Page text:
Curator: Mónica López Velarde

Paisaje, entorno y retorno

A source of poetic and costumbrista inspiration, landscape has been fundamental to both Mexican and European imaginaries. The genre shows human beings in dialogue with nature in a great diversity of latitudes, regions, and climates. This exhibition explores landscape from within, in terms of its changing aims, from the sixteenth to the twentieth century. It also reflects a dialogue between two continents, exploring open spaces as the essential setting for costumbrista and everyday scenes, from the European Old Masters to the impressionists and early avant-garde movements, in confirmation of Vincent van Gogh’s dictum: Art is man added to nature.


Curator: Héctor Palhares Meza

Retrato de familia

Human beings’ innate desire to observe images of themselves and preserve them over time has made portraiture one of the most ancient and enduring artistic genres. It seeks personal and social reaffirmation, consigning groups of people to castes, lineages, or other forms of relationship through the re-creation of physical and symbolic motifs. This exhibition clearly demonstrates some of the important ways in which the family portrait has flourished in Mexico: from a testimony to conjugal, maternal, or fraternal ties to an object of remembrance for relatives, including images of religious devotion, ex-votos, and the subgenre of the muerte niña (portraits of deceased children).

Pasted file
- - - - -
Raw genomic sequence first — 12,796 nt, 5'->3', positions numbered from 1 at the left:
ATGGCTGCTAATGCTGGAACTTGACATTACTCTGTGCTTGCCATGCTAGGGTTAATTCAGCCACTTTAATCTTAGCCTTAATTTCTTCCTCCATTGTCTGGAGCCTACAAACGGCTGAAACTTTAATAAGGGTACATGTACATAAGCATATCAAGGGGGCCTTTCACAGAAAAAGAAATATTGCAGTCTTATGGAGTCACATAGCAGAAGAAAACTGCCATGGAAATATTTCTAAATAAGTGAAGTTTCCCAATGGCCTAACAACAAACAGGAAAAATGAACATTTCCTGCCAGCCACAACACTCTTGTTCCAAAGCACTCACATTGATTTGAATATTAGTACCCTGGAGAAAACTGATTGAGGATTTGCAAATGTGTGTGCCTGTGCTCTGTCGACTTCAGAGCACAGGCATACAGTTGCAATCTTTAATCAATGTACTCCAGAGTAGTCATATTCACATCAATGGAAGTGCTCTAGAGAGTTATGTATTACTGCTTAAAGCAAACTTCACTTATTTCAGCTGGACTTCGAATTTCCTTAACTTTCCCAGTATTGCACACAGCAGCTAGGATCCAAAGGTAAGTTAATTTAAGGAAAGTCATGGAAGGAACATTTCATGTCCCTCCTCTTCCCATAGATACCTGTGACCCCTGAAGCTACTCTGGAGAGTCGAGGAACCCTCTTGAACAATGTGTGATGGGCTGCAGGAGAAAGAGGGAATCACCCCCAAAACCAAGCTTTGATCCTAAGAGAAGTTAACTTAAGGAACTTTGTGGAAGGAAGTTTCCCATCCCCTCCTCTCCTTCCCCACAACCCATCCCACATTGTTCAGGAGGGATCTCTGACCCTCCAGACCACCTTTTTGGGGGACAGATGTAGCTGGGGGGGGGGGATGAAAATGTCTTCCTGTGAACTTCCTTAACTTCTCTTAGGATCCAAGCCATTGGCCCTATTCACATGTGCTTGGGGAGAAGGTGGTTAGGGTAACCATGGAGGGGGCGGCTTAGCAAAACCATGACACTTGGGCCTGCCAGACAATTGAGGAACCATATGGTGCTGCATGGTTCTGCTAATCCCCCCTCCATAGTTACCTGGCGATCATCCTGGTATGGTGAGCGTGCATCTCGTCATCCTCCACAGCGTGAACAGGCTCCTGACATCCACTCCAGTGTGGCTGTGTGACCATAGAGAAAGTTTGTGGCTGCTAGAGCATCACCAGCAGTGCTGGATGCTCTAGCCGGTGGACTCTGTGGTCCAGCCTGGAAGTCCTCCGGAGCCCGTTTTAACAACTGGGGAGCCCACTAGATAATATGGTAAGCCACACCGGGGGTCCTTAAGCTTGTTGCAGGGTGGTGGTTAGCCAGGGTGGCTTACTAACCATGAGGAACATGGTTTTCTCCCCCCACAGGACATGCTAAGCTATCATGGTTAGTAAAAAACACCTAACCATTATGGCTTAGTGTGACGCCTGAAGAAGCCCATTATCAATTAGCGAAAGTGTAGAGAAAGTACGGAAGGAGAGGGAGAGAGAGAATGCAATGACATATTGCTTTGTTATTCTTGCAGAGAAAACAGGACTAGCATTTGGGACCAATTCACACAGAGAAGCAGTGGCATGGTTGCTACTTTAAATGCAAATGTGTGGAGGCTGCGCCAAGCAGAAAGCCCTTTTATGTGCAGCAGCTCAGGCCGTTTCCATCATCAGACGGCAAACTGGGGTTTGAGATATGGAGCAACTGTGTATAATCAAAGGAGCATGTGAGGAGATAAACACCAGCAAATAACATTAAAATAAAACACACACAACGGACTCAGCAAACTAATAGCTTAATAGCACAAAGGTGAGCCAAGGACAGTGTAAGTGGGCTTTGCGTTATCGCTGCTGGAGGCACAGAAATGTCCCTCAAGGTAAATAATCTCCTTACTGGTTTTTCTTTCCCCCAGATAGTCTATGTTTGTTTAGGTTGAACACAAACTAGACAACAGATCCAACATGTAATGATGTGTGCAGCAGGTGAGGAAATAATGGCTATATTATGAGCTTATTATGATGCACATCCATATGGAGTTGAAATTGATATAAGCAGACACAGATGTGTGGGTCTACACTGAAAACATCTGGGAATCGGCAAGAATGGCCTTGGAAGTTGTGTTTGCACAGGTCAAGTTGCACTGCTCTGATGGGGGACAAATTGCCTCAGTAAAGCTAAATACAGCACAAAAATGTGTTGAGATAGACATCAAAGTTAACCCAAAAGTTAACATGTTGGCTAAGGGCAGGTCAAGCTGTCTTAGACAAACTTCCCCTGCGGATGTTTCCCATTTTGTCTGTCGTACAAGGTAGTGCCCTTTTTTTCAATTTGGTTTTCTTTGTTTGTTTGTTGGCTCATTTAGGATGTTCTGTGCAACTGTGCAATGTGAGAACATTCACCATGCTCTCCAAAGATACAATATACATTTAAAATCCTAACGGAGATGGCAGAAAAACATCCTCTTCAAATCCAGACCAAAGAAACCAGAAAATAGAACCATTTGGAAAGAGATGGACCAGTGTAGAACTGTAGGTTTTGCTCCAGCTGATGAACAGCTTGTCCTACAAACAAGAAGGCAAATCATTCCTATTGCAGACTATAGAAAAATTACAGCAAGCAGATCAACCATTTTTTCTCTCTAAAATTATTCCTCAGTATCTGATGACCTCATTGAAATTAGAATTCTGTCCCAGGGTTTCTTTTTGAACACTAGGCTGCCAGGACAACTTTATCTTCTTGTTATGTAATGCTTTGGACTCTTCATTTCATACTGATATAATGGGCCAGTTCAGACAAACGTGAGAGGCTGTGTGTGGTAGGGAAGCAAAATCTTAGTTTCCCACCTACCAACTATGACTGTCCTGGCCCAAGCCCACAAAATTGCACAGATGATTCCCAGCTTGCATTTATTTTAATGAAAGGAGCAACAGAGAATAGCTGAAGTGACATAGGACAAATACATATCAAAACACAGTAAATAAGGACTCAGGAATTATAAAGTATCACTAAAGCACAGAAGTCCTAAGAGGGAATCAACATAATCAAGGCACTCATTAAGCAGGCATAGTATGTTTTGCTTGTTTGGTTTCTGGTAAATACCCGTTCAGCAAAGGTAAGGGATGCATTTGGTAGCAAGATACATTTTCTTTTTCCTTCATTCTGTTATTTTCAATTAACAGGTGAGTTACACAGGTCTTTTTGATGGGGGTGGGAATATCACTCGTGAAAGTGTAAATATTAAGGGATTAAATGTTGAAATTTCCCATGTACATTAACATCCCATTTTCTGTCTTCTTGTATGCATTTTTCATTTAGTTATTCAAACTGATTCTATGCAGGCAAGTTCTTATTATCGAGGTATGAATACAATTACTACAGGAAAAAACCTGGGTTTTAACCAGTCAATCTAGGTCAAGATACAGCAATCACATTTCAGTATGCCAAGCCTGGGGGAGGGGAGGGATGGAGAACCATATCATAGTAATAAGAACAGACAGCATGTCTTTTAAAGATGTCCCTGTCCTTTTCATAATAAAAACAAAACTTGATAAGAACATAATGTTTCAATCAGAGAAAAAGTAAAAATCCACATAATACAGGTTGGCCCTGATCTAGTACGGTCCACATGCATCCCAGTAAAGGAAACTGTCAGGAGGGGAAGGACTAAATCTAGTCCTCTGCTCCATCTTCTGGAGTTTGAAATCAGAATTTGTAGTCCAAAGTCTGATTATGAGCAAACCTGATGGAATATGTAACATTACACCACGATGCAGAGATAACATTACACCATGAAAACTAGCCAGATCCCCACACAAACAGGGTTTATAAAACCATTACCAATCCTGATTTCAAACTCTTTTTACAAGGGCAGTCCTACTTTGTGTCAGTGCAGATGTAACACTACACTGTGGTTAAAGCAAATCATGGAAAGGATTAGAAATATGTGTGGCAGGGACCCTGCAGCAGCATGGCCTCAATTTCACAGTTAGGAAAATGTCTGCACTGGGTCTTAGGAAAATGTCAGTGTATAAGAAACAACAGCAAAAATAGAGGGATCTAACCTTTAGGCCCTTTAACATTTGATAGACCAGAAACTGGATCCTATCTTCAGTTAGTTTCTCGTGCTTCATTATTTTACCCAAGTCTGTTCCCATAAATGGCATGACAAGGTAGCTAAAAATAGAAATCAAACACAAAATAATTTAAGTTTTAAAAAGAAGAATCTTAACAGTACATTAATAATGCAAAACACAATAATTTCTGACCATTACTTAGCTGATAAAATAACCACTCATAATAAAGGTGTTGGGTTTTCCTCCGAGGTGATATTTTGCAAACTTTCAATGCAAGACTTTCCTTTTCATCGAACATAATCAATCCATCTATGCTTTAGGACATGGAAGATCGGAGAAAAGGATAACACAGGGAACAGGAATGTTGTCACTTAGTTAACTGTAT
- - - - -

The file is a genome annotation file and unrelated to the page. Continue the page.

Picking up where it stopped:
Curators: Eva Ayala Canseco and Mónica López Velarde 

Santuarios de lo íntimo. Miniaturas y relicarios

The portrait genre has always been of special importance to miniaturists. Often preserved in beautiful lockets, the portrait would become a piece of jewelry, an object worn as an ornament that at the same time evoked a feeling of longing.


Relics and devotional images are also safeguarded in the tiny spaces of medallions or lockets. Reliquaries contain the bodily remains of saints or of the objects they came into contact with. This exhibition offers new possible readings of a concrete artistic and historical fact. Religious fervor, epic and sentimental…


Curators: Alfonso Miranda Márquez, Eva Ayala Canseco and Mónica López Velarde

Estampa devocional. Imaginario de fervor religioso

Drawing from of one of the most complete Mexican collections of devotional prints ever assembled, this exhibition presents forty-six works, including woodcuts, stencils, and lithographs from the eighteenth and nineteenth centuries, connected with the devotions of Christ and the Virgin Mary.


The contemplation of art in a print is an invitation to inhabit the world. A set of portable images, works of this kind have always served as a visual catalogue for both experienced artists and novices seeking models of composition, iconography, contexts, figures, and objects. Religious prints have also been something for believers to cherish and worship.


Curators: Gabriela Huerta Tamayo and Mónica López Velarde


One of the enduring fascinations of David Alfaro Siqueiros was experimentation with different techniques and compositional methods that awakened new forms of visual interest in the viewer. Some of his most outstanding experiments are on display here: oils, piroxylenes, acrylics, and charcoals on canvas, wood, paper, cardboard, asbestos, and wax, among other techniques.


Abstract paintings, expressionist or figurative, all of them convey a feeling of ascension. Figures with open arms as a symbol of freedom. The exhibition includes studies that passed through the painter’s mind at the easel before being rendered on the spectacular asbestos. Works that march with a gesture of triumph into the posterity of the artist.